By Jason Menard,
The wonderful thing about working in communications is that it’s an ever-changing gig. Just when you think you have things figured out, something else pops up – and the whole game changes.
With that in mind, how do you know what rules to follow so that you – and your company – can win?
I grew up with a background in journalism, which I think has served me well in my corporate life. I try to write not like a biz-bot, but rather I strive to write copy that’s engaging, informative, and – if at all possible – entertaining.
And I don’t spin.
But as social media has grown over the past few years, so too has it changed the dynamic of corporate communications. No longer can companies sit back, pump out press releases, and wait for phone calls that can be handled by upper management. Consumers and observers expect more out of corporations. That doesn’t necessarily make the old rules obsolete – in fact, some of them are more relevant than ever.
So if social media is the new game for business, what’s the best way to play? First off, let me state that I’m no expert. I have experience and I think I’m pretty good at the various aspects of my job. However, there’s plenty of room to improve and I’ve still got lots to learn. The minute you think you know everything, the world passes you by and you’re a dinosaur.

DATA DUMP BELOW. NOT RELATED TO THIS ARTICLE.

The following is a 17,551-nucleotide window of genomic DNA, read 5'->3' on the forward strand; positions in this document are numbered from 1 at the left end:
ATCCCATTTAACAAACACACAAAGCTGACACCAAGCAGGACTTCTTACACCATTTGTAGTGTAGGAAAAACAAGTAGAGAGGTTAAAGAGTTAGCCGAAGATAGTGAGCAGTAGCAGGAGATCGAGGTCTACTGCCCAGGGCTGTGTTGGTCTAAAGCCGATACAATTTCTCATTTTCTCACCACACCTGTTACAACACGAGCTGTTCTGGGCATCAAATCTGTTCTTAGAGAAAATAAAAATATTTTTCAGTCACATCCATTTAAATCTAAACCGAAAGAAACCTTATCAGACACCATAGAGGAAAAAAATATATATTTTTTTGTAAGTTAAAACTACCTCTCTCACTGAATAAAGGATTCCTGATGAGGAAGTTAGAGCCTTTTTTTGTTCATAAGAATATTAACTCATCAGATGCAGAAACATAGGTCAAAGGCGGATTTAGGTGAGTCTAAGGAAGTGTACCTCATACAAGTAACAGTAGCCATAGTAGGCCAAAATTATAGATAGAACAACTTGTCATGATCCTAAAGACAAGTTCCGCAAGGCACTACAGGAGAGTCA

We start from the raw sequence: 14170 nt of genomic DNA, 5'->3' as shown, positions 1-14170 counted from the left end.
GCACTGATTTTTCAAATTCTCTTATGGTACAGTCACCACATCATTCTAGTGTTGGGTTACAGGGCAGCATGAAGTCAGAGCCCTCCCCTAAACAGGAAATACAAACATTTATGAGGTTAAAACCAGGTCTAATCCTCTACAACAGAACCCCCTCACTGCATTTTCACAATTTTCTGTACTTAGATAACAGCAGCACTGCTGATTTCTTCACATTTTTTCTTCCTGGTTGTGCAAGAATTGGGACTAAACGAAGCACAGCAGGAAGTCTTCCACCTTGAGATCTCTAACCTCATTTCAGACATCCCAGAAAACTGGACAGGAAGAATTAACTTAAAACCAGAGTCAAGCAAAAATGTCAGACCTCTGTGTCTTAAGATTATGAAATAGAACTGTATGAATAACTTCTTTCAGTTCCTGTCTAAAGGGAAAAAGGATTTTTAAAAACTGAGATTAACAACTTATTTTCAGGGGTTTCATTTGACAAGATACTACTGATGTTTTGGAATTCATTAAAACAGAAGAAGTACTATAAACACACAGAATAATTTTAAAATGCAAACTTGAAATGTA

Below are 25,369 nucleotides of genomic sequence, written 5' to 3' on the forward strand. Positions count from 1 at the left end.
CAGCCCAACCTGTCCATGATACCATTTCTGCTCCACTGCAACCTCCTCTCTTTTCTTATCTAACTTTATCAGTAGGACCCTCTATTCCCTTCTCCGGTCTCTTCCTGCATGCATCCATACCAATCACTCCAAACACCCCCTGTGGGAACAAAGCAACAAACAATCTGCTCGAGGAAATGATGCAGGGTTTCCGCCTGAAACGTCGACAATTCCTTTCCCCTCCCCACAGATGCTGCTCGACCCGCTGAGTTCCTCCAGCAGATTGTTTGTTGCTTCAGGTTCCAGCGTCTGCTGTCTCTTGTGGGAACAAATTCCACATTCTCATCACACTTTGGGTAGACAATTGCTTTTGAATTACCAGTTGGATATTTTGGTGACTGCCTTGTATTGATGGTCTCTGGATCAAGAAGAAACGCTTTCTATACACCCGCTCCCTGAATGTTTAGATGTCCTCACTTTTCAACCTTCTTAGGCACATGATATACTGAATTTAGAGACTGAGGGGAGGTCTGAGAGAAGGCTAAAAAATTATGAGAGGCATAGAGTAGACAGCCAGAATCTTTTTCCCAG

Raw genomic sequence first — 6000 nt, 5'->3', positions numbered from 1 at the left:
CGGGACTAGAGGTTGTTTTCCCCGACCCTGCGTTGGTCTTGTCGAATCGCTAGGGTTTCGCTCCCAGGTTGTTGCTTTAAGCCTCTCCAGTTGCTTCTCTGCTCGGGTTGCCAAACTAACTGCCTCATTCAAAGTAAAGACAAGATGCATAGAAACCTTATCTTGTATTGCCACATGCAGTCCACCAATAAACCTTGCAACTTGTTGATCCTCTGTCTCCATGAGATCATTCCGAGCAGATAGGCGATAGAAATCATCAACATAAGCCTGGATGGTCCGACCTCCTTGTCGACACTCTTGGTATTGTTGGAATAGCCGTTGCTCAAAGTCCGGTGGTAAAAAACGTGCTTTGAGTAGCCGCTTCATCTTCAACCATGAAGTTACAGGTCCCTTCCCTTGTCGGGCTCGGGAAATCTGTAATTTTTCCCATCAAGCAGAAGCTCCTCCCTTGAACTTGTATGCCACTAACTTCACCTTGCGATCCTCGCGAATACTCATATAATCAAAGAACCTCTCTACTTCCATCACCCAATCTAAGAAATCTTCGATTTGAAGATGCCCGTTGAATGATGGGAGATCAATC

That’s why I’m so leery of social media experts. Just like yesterday’s SEO gurus, the dynamics of business change so quickly that we can only hope to keep up with the pack – not define the course it takes.
When you talk with people involved in social media, you’ll hear certain phrases: transparency, engagement, branding, control, and content. All are important, but the first thing to throw out there is that there are no absolutes in communications. Let’s start with transparency. It’s the mantra of the social media guru. Companies should be open, honest, transparent, and share information with their clientele.
It sounds nice and all, but it’s also not entirely feasible. Yes, companies should be upfront and honest with their customers and associates – but to make that an absolute, blanket statement is false. The reality of the situation is that there are often valid reasons why companies keep information under wraps.
Yes, we’ve heard of the nefarious ones – most often illegal – and those are the situations that get the most ink. But there are a number of relevant competitive, developmental, and proprietary reasons why a company shouldn’t share everything. So where’s the line? Each company has to decide that for itself.
I wouldn’t advise any company to freely share its research and development information with its competitors, but I also don’t think the old mushroom technique of keeping people in the dark and shovelling… well, you know how that finishes.
A simple mantra that’s good to keep in mind? OK, since you asked so nicely: tell people everything you can, tell them what you can’t, and tell them why. Most people are rational beings – they’ll understand if there’s a legal/economic/competitive reason preventing full disclosure, and they’ll be appreciative of your honesty. Those who aren’t? Well, they’re not the type of people who are going to be satisfied with anything, so you really can’t worry about them.